History of Feminism and Women’s movement in Modern India, its impact Upsc

Women’s movement in India

Today most girls from all families, poor or rich go to school, colleges, IT companies along with boys. But this was not the case two hundred years ago. Also, Nowadays Girls has to be an adult before they are legally married. And as per the law, Women can marry anyone they wish from any religion, caste, race, etc.

And also the Windows can remarry too and can get a divorce if they are not happy with the marriage. Also, women can vote like men and can stand in elections and even they can rule the entire Republic of India. This is not the case two years ago, most children are married at an early age.

Another social custom in India, both Hindu and Muslim men can marry more than one girl. And also in certain of India women are praised if they choose death by burning in the fire if her husband dies. In some cases, widows are forcibly burned, along with the dead body of her husband. This custom is called Sati, which means virtuous women.

Earlier, Women have no access to education and right to their parents or ancestorial properties. Women and men are not considered equal in society. But things started to change in the Nineteenth and twentieth centuries, that is during early British rule.

Changing Culture and Atmosphere

In the early 19th century, there was a lot of discussions took place about the evil social customs and practices. The reason behind this development of communication, newspaper, books, etc. Where people started to read about the European culture, revolutions, politics, etc.

These books, newspapers are available at a cheap cost, cheaper than the manuscripts. Hindu manuscripts are not accessible to everyone. These manuscripts were accessible only to the so-called upper caste people. As a result, these newspapers went to accessible to ordinary people, also these ordinary started to express and share their idea in public forums.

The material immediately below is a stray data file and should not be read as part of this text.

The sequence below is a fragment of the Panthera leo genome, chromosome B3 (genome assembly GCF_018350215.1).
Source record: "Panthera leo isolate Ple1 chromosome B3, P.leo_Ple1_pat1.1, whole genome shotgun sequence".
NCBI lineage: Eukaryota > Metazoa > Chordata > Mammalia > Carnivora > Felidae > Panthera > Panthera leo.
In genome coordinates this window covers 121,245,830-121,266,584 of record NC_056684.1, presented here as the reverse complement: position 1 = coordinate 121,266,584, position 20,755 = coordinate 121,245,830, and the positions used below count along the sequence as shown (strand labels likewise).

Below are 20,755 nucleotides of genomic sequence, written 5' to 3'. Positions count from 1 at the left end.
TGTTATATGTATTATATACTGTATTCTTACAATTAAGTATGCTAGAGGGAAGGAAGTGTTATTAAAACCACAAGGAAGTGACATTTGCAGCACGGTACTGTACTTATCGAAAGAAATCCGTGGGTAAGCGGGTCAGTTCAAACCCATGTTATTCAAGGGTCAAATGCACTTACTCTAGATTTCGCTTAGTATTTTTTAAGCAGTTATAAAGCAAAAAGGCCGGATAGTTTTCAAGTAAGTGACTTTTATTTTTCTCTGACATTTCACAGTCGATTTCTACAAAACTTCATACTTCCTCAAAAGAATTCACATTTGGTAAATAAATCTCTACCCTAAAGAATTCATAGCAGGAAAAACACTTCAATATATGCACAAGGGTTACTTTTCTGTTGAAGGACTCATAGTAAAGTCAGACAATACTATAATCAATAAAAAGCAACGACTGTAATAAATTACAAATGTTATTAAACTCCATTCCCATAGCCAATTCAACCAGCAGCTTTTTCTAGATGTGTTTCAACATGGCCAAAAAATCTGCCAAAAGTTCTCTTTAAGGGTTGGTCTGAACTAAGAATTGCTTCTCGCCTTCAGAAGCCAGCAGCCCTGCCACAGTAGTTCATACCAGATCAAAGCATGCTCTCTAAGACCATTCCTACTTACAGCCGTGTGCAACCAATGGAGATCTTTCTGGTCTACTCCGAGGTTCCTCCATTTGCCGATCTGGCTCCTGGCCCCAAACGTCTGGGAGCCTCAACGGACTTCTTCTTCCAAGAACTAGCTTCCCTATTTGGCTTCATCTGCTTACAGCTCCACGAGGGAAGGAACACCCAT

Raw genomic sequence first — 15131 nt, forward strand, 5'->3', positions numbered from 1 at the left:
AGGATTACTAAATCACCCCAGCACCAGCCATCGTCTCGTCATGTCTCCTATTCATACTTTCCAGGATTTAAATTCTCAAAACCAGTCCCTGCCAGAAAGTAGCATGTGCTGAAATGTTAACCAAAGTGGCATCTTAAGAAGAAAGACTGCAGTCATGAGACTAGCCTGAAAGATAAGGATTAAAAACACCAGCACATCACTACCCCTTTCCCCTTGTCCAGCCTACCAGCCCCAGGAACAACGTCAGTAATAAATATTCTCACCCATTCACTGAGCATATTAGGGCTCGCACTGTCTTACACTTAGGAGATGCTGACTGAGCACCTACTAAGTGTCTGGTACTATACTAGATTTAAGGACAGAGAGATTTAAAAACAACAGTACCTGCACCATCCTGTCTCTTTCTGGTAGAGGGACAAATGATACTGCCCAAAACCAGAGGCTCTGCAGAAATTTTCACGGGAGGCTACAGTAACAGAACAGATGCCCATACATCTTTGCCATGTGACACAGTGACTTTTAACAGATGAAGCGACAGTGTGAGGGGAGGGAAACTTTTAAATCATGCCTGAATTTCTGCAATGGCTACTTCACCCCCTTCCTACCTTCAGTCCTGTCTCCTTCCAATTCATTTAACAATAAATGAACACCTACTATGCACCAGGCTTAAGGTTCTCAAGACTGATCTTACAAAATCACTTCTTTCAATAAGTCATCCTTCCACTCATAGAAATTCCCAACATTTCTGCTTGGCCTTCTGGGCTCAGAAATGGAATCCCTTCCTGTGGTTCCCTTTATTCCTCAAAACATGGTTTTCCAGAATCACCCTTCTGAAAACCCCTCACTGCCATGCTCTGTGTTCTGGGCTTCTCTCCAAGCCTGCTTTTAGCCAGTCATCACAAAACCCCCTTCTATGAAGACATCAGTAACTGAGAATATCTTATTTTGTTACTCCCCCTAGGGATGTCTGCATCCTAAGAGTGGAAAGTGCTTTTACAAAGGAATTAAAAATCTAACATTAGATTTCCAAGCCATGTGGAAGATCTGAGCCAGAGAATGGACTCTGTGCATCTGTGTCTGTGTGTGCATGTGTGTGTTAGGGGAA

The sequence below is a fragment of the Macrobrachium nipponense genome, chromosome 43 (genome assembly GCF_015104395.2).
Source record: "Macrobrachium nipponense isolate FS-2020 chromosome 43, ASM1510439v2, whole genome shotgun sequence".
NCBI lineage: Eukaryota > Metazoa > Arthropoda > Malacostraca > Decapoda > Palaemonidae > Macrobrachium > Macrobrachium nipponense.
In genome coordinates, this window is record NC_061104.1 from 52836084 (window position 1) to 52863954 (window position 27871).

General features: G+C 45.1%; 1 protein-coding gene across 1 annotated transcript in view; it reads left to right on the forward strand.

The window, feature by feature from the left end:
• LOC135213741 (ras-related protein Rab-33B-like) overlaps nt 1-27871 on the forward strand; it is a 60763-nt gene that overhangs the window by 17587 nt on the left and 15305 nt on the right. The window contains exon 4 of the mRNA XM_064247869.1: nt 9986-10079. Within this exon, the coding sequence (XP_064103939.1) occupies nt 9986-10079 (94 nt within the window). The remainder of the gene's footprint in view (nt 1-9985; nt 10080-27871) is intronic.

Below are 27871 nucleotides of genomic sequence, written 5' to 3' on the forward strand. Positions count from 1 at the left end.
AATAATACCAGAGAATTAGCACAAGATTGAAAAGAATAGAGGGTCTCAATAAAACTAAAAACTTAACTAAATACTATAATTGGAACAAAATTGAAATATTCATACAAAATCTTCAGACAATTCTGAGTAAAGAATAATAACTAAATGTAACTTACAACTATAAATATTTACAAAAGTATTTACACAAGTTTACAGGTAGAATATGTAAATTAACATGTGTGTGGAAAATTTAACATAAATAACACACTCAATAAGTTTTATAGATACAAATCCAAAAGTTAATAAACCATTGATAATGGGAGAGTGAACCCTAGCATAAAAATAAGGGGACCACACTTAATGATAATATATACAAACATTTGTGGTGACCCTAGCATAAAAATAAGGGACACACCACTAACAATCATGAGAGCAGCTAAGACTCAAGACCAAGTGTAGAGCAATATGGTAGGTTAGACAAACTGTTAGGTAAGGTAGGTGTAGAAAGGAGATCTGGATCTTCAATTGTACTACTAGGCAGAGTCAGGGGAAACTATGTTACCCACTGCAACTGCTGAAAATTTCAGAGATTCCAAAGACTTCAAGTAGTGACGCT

As a result, these discussions started to reach wider audiences and this has ignited the movement for social change.

Raja Ram Mohan Roy and Abolision of Sati

He founded a reform association known as Brahmo Sabha and later known as Brahmo Samaj in Calcutta. Raja Ram Mohan Roy spread the knowledge of western education and brought greater freedom and equality for women.

He also wrote that the women were forced to do the domestic work and were confined to the home and kitchen. Also, the women were not allowed to move out and become educated.

Raja Ram Mohan Roy campaigned against the practice of Sati. He showed the old manuscripts that there is no practice of Sati in the ancient texts. Most important, many British officials began to criticize the Indian customs and traditions. The British official then supported the campaign of Raja Ram Mohan Roy against the practice of Sati.

Finally, in 1829 British officials banned the practice of Sati.

Ishwar Chandra Vidyasagar

Ishwar Chandra Vidyasagar used ancient texts to suggest Widows could remarry. The suggestions of Ishwar Chandra Vidyasagar were then adopted by the British officials and a law was passed in 1856 that permits widow remarriage.

Veerasalingam Pantulu

The idea of widow remarriage passed to the rest of the Indian subcontinent. During the second half of the 19th century, in the Telugu language-speaking areas of the Madras Presidency, a reformer named Veerasalingam Pantulu formed an association for widow remarriage.

Swami Dayanand Saraswati

In the same period, several reformers and intellectuals in Bombay’s presidency pledge themselves to work for the widow remarriage. One such intellectual Swami Dayanand Saraswati. He founded the association called Arya Samaj.

One of the main objectives of Arya Samaj is widow remarriage.

Even after several reformers, who worked a lot for widow remarriage. Yet the number of widows remarried remained low. This is due to the fact that society and conservative groups continued to oppose the law.

E.V. Ramaswamy Naicker or Periyar

Periyar work on feminism is unparallel and inferior to none and also controversial even today. Self-respect marriages, women empowerment, abolition of devadasi system, asking women to birth control to stay independent throughout life, Widow remmariages etc are famous ones.

Education of Women